Max Peintner -- Caspar und ich, das sind viele
Trained architect Max Peintner (1937) became well known in the early 1970s with his sarcastic drawings critical of modern life. In their bitter acerbic wit, his visions of technology, ski lifts, or highways are still today considered icons of the Austrian environmentalist movement. In the mid-1970s, an eye illness drove the artist to engage with the process of vision itself. Peintner drew things that everyone is familiar with, but usually does not find worthy of mention, for example, afterimages that remain after we accidentally look into a bright light. “For him, drawn self-perception is an appropriate means of expression for representing the perceived environment as it emerges in our minds. His work is about trying to show analytically the feeling and sensations of the ego in the form of a depictive function of that ego” (Peter Weibel).
Max Peintner showed his first perception images in 1977 at Documenta 6, and represented Austria at the Venice Biennale in 1986. In 2000, Neue Galerie Graz dedicated a comprehensive retrospective to his work, and this was also the artist’s last solo exhibition.
In eight years of untiring research, Peintner has explored the perspective, subjects, and fissures in the work of Caspar David Friedrich and created a presentation for the space of Georg Kargl Fine Arts that sketches the path taken by the artist from initial sketches to final drawings in oil stick. Peintner’s interest in Friedrich developed from his experiments with perception.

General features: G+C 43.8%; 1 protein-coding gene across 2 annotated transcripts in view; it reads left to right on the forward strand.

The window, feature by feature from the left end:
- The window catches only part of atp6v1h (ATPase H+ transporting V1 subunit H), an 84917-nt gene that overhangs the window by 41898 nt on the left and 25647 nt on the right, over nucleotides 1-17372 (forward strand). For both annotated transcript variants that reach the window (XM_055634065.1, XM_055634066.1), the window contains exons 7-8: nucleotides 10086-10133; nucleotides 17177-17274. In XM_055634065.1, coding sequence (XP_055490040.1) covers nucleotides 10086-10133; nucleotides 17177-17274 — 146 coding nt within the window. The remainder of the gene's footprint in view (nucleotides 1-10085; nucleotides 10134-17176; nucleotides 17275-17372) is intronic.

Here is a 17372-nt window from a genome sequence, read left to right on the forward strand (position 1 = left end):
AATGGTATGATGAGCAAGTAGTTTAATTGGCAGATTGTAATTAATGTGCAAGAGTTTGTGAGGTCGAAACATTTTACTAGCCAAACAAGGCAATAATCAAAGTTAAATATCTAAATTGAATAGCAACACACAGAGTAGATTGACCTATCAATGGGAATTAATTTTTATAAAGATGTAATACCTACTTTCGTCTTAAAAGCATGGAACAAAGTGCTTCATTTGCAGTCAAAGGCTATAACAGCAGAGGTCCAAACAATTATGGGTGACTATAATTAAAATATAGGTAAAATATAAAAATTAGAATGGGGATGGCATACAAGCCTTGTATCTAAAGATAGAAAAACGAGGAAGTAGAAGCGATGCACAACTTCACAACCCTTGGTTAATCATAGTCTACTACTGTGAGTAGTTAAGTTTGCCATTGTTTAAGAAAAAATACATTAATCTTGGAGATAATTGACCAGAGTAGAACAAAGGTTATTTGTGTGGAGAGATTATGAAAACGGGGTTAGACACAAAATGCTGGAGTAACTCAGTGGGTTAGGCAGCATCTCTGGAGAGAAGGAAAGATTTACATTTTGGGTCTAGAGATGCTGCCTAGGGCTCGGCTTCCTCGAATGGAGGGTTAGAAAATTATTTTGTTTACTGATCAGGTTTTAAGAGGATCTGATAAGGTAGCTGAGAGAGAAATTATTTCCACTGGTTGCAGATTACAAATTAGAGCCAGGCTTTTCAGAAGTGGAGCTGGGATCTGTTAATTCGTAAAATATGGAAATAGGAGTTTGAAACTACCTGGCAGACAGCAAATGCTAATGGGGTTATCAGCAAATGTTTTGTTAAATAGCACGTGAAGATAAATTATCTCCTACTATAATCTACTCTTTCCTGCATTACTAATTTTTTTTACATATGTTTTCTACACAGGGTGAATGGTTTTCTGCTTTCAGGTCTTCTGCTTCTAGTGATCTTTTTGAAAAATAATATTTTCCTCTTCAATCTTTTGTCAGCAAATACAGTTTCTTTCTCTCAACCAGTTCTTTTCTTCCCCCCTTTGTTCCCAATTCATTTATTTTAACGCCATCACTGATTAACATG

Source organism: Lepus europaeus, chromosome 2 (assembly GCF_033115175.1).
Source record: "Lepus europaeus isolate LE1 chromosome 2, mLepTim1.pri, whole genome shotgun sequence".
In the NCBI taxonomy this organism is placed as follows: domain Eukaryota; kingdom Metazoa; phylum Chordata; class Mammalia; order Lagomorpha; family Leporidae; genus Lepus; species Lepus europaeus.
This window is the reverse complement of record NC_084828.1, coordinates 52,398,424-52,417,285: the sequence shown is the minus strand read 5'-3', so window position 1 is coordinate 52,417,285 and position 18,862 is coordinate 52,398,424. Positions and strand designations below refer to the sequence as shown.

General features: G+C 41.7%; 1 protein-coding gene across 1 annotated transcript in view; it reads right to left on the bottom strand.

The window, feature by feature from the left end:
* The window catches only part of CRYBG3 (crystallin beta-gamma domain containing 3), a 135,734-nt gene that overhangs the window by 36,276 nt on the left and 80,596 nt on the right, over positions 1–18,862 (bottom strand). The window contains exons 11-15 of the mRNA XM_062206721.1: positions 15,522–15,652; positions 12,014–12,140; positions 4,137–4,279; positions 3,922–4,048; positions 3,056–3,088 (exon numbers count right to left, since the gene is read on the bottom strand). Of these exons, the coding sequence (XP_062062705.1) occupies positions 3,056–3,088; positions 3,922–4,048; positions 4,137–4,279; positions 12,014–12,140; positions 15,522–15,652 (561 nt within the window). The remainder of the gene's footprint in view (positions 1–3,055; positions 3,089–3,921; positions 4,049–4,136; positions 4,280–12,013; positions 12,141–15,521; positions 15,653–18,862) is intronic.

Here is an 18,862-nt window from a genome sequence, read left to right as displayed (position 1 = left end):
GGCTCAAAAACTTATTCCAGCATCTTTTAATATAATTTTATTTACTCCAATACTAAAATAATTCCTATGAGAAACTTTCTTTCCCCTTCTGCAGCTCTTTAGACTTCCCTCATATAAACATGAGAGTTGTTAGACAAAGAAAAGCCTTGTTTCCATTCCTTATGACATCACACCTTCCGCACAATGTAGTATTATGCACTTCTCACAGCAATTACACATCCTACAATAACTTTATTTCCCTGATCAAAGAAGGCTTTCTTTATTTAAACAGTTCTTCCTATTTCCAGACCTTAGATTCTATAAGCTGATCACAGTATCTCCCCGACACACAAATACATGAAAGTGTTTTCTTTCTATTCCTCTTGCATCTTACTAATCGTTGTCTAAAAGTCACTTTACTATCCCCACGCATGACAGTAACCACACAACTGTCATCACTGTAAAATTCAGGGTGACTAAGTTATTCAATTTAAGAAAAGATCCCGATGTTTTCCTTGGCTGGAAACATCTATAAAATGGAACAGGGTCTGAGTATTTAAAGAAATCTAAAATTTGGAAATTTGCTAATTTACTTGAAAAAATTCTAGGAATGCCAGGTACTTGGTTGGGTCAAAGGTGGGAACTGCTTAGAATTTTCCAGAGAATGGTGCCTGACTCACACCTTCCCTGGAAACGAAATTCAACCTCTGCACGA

“I noticed that the flicker in twilight reflects the gradation of neurons firing at the center of vision, and thus allow a concrete scaffolding to become visible which makes it possible to capture the space. In Friedrich’s art, in a sense hidden by the use of air perspective, there is often such an inner structure of space, his geometry is sometimes reduced to mere horizon, the vanishing point, if there is one, is marked by fanned out sunbeams as if by an exclamation point.”
According to the Tyrolean artist, landscapes are to be interpreted as dream-like visions and allow us to deduce something of the essence of the dreamer, and in these terms explains his fascination with one of the most important landscape painters of romanticism. Peintner takes on Friedrich’s depictions of nature, often animated by a metaphysical transcendent character: he occupies himself intensely with their subject-matter and materiality, and in so doing provokes in his combination of various allusions to art history.
With a challenging “Porno is out, religion is in,” the artist refers to the religious components in Friedrich’s works, without sacrificing a subtle irony. According to Friedrich’s point of view, the experience of nature is a very personal mystical-religious event, for him faith is a steadfast, massive rock, the spiritual foundation of man. The beholder finds people in Friedrich’s images usually resting in themselves, impressed by the natural spectacle and dressed in formal clothing standing before a rock.
In Caspar David Friedrich, rear portraits are central, often of the artist himself. Since the 1980s, Max Peintner has repeatedly returned to the self-portrait as one of his key motifs, and always combines it with phenomena of perception and making perception visible. Max Peintner finds himself instrumentalizing the figure of this passive beholder for his own ends. The wanderer becomes a means for transporting his own experiences and naturally points to the destruction of nature and the environment by way of the consequences of technological progress such as aeroplanes and their condensation trails.
Peintner shows us the world dependent and centered around the beholder. He emphasizes that self-observation is only a reflection of beholding. In his absurd natural compositions with perceptive images, he demonstrates how we really see reality, that is, with the eye of a beholder that has subjective defects and is an internal observer of the world.